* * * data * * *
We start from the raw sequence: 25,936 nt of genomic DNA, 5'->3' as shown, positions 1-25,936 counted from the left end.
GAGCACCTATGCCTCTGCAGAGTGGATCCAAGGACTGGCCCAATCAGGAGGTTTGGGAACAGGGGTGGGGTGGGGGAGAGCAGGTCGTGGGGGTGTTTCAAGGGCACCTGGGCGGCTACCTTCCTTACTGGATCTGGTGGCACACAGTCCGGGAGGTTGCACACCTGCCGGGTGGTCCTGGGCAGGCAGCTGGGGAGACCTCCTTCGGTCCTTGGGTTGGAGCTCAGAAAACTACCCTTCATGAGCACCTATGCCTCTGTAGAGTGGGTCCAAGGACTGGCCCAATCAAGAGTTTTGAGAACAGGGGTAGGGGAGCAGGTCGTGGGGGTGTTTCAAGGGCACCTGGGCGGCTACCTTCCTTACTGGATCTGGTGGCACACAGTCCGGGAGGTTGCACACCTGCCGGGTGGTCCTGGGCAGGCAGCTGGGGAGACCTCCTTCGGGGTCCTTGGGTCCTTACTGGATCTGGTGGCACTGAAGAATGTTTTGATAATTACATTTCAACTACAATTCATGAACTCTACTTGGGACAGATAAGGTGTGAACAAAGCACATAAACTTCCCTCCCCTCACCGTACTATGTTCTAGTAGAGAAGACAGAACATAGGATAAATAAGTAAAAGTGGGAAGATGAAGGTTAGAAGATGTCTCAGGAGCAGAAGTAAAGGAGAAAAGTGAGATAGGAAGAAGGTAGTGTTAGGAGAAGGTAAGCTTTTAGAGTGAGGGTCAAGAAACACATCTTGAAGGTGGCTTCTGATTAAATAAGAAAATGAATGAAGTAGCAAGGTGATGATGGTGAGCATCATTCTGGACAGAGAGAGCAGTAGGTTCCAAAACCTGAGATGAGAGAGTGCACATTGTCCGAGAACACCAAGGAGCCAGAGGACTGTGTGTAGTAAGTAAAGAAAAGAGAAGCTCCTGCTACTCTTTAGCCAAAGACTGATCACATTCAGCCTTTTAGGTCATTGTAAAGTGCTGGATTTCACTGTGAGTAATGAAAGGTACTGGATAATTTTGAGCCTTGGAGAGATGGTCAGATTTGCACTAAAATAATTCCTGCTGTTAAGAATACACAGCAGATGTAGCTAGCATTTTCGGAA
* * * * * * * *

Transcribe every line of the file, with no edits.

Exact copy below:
We start from the raw sequence: 25,936 nt of genomic DNA, 5'->3' as shown, positions 1-25,936 counted from the left end.
GAGCACCTATGCCTCTGCAGAGTGGATCCAAGGACTGGCCCAATCAGGAGGTTTGGGAACAGGGGTGGGGTGGGGGAGAGCAGGTCGTGGGGGTGTTTCAAGGGCACCTGGGCGGCTACCTTCCTTACTGGATCTGGTGGCACACAGTCCGGGAGGTTGCACACCTGCCGGGTGGTCCTGGGCAGGCAGCTGGGGAGACCTCCTTCGGTCCTTGGGTTGGAGCTCAGAAAACTACCCTTCATGAGCACCTATGCCTCTGTAGAGTGGGTCCAAGGACTGGCCCAATCAAGAGTTTTGAGAACAGGGGTAGGGGAGCAGGTCGTGGGGGTGTTTCAAGGGCACCTGGGCGGCTACCTTCCTTACTGGATCTGGTGGCACACAGTCCGGGAGGTTGCACACCTGCCGGGTGGTCCTGGGCAGGCAGCTGGGGAGACCTCCTTCGGGGTCCTTGGGTCCTTACTGGATCTGGTGGCACTGAAGAATGTTTTGATAATTACATTTCAACTACAATTCATGAACTCTACTTGGGACAGATAAGGTGTGAACAAAGCACATAAACTTCCCTCCCCTCACCGTACTATGTTCTAGTAGAGAAGACAGAACATAGGATAAATAAGTAAAAGTGGGAAGATGAAGGTTAGAAGATGTCTCAGGAGCAGAAGTAAAGGAGAAAAGTGAGATAGGAAGAAGGTAGTGTTAGGAGAAGGTAAGCTTTTAGAGTGAGGGTCAAGAAACACATCTTGAAGGTGGCTTCTGATTAAATAAGAAAATGAATGAAGTAGCAAGGTGATGATGGTGAGCATCATTCTGGACAGAGAGAGCAGTAGGTTCCAAAACCTGAGATGAGAGAGTGCACATTGTCCGAGAACACCAAGGAGCCAGAGGACTGTGTGTAGTAAGTAAAGAAAAGAGAAGCTCCTGCTACTCTTTAGCCAAAGACTGATCACATTCAGCCTTTTAGGTCATTGTAAAGTGCTGGATTTCACTGTGAGTAATGAAAGGTACTGGATAATTTTGAGCCTTGGAGAGATGGTCAGATTTGCACTAAAATAATTCCTGCTGTTAAGAATACACAGCAGATGTAGCTAGCATTTTCGGAA